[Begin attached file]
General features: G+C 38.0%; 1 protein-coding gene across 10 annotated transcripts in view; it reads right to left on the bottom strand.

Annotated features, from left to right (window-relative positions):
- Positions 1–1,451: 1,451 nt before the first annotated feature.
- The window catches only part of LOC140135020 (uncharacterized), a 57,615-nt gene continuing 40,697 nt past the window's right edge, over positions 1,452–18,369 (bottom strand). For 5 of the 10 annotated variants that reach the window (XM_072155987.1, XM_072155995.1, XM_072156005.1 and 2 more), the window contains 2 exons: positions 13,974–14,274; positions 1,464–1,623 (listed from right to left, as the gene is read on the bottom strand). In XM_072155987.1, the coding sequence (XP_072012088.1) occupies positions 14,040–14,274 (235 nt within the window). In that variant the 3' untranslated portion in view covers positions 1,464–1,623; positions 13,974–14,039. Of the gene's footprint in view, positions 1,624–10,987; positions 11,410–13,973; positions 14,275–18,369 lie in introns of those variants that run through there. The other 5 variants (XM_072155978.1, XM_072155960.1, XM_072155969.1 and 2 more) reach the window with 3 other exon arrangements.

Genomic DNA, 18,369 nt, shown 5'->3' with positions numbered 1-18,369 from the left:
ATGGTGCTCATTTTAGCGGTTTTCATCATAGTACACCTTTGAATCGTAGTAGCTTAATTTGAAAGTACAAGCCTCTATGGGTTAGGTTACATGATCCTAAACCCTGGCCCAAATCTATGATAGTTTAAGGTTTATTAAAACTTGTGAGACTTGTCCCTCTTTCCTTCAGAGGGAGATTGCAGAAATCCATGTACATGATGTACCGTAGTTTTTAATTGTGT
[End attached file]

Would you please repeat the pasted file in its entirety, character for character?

General features: G+C 38.0%; 1 protein-coding gene across 10 annotated transcripts in view; it reads right to left on the bottom strand.

Annotated features, from left to right (window-relative positions):
- Positions 1–1,451: 1,451 nt before the first annotated feature.
- The window catches only part of LOC140135020 (uncharacterized), a 57,615-nt gene continuing 40,697 nt past the window's right edge, over positions 1,452–18,369 (bottom strand). For 5 of the 10 annotated variants that reach the window (XM_072155987.1, XM_072155995.1, XM_072156005.1 and 2 more), the window contains 2 exons: positions 13,974–14,274; positions 1,464–1,623 (listed from right to left, as the gene is read on the bottom strand). In XM_072155987.1, the coding sequence (XP_072012088.1) occupies positions 14,040–14,274 (235 nt within the window). In that variant the 3' untranslated portion in view covers positions 1,464–1,623; positions 13,974–14,039. Of the gene's footprint in view, positions 1,624–10,987; positions 11,410–13,973; positions 14,275–18,369 lie in introns of those variants that run through there. The other 5 variants (XM_072155978.1, XM_072155960.1, XM_072155969.1 and 2 more) reach the window with 3 other exon arrangements.

Genomic DNA, 18,369 nt, shown 5'->3' with positions numbered 1-18,369 from the left:
ATGGTGCTCATTTTAGCGGTTTTCATCATAGTACACCTTTGAATCGTAGTAGCTTAATTTGAAAGTACAAGCCTCTATGGGTTAGGTTACATGATCCTAAACCCTGGCCCAAATCTATGATAGTTTAAGGTTTATTAAAACTTGTGAGACTTGTCCCTCTTTCCTTCAGAGGGAGATTGCAGAAATCCATGTACATGATGTACCGTAGTTTTTAATTGTGT